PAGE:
Ironically, Manipur’s move comes at a time when states where the ILPS is in force are having second thoughts about continuing with it. “We don’t have the mechanism to keep a check on every migrant. Even though outsiders enter the state with an ILP, it is not always possible to know if they are overstaying,” says Nagaland chief secretary Lalthara. Another senior Nagaland government official admits that many benami (illegal) properties have also been bought by “outsiders”, which proves that the ILPS has not had much effect.

But in Manipur there is now a groundswell of sentiment in favour of the ILPS and few are willing to listen to the other side of the argument. “Only the ILPS can ensure that we are not swamped by outsiders,” asserts Manipur People’s Party leader Okram Joy Singh.

No wonder settlers like Ramji are afraid.

 

#Irom Sharmila completes 12 years of Fasting , Anna Hazare’s fast……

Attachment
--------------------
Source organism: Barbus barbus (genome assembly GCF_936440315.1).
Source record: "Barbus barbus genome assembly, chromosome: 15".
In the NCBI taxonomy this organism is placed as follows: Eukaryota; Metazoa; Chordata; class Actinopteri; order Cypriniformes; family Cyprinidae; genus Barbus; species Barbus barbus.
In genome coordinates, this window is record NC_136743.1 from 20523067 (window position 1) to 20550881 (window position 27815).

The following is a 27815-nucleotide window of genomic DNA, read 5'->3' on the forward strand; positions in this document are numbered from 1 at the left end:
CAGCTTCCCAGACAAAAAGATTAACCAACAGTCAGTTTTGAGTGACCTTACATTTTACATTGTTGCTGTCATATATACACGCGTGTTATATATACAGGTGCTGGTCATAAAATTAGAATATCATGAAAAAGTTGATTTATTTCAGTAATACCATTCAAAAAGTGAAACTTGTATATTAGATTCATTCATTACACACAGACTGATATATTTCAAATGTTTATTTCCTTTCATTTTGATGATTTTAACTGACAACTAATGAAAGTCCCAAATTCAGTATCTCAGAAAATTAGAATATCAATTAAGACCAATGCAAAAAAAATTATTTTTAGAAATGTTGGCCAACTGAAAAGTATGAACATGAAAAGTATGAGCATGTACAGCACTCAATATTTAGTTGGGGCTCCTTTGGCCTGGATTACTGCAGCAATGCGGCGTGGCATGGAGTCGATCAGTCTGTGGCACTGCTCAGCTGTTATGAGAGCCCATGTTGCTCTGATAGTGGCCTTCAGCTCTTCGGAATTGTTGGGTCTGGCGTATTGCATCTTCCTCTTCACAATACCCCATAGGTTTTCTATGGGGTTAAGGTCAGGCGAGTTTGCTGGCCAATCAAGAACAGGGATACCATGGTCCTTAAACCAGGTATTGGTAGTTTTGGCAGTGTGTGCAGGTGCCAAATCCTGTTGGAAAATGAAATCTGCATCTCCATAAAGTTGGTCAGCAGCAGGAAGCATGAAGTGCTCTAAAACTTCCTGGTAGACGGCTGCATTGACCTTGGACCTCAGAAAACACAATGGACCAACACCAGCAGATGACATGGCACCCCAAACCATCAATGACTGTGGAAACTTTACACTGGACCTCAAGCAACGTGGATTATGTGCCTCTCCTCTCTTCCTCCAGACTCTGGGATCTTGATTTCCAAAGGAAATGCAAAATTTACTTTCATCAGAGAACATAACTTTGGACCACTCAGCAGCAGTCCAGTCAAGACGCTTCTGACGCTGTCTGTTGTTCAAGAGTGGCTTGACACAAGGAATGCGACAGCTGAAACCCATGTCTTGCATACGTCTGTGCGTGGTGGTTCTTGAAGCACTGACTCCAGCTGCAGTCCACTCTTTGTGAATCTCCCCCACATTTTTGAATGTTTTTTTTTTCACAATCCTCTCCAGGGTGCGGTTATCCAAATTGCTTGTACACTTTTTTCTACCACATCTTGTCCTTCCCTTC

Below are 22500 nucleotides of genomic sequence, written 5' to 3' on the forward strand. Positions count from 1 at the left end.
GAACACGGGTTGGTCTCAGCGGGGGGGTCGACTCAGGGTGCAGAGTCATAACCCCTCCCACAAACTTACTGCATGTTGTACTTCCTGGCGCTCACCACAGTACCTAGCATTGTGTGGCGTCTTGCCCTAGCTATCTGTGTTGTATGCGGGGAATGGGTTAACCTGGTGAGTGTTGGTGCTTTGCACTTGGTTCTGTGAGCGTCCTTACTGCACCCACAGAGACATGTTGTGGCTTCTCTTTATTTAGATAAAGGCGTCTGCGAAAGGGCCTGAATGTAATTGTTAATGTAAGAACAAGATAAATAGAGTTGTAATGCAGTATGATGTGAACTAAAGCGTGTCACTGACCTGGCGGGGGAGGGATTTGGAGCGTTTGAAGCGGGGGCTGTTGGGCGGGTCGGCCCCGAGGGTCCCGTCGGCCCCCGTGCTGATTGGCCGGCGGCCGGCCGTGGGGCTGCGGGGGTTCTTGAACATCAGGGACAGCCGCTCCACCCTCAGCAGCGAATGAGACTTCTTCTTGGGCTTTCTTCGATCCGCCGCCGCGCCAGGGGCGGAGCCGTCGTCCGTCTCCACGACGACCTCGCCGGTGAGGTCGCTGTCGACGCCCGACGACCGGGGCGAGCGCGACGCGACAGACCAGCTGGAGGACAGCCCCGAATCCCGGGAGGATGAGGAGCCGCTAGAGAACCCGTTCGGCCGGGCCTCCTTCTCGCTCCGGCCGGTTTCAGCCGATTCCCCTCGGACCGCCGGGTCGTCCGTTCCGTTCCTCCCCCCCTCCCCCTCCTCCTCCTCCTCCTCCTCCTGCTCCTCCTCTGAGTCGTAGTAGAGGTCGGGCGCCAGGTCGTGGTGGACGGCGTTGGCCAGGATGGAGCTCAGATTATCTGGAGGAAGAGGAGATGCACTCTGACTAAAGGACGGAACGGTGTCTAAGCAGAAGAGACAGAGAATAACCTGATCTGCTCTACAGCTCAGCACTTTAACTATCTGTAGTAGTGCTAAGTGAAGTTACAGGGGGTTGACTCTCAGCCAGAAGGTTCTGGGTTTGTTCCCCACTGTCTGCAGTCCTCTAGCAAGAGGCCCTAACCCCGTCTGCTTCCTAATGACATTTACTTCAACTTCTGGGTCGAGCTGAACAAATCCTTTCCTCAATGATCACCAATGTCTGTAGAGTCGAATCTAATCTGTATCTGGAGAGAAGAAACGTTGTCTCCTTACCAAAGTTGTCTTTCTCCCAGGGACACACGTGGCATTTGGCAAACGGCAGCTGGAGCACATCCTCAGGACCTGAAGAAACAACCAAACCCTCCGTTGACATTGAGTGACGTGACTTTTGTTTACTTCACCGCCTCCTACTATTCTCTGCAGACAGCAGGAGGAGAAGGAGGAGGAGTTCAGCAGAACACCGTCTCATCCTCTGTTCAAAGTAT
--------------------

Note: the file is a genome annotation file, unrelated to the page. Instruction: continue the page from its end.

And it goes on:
आज मेरा रोम रोम चीख रहा है 
एरोम तुम्हारे लिए
चीख पुकार तो कब से दबी थी
गुस्सा भी चीख चीख के निकला था
vt स्टेशन पे तुम्हारी रिहाई की गुहार लगाकर
मानों तन और मनं ऐसा थरका था
लोगों को तुम्हारे बारे में बताना
लोगों को अफ्प्सा काले कानून के बारे में बता कर
मानो मनं कुछ तो हल्का हुआ था

लेकिन कुछ दिन से इस देश की गुहार देखकर 
अन्ना हजारे पर प्यार देख कर
देश के कोने कोने से भर्ष्टाचार के यह एक आवाज़ सुनकर
खुश तो हूँ,
पर मेरा दिल चीख चीख के रो रहा है
मेरा दिमाग, मेरा तन…. इस क्रांति पे खुश है
पर मेरा दिल मेरा साथ नहीं है
मेरा दिल तम्हारे पास है इरोम
वोह तुम्हारे लिए रो रहा है
वोह इस देश को समझ नहीं पा रहा है
आखिर एक दिल है……

तुम दस सालसे भी ज्यादा से भूख हड़ताल पे हो
तुम्हारे साथ एक भी भारतवासी नहीं आया
तुम AFSPA के काले कानून के खिलाफ हो
तुम्हें किसी ने नहीं अपनाया

किसी को मत बताना इरोम
यह एक ऐसी पहेली है
जिसका जवाब इंसानों के साथ बदलता हैं
हम अन्ना हजारे के साथ है
यह हमारी देश भक्ति है
हम अन्ना हजरे के साथ है
हम आम जनता के साथ है

जब हम तुम्हारे साथ है 
हम देशद्रोही है
जब तुम्हारे साथ हैं
हम फ़ौज और जवानों के खिलाफ है
हम इस देश की सुरक्षा के खिलाफ है

भ्रष्टाचार तो बचपन से हमें
हमारी किताबों में भी एक गलत चीज़ है बताया गया है
पर इरोम, देश भक्ति हमें
केवल अपने देश को बचाना ही सिखाएगी

देश, फ़ौज , पोलिस—देश भक्ति का अटूट अंग बन गए हैं
वह मेरी तुम्हरी लड़ाई में हमारे दुश्मन बन गए हैं
भ्रष्टाचार में लाखों करोड़ों के घपले हैं
पर अफ्प्सा , जैसे काले कानून के कारण
इस देश भक्ति के कारण
लाखों करोड़ों देशवासी मौत की नीद सो गए गए है
उनके मरने से उनके परिवार भी मर गए हैं
और हम सब उनको आतंकवादी के नाम देकर….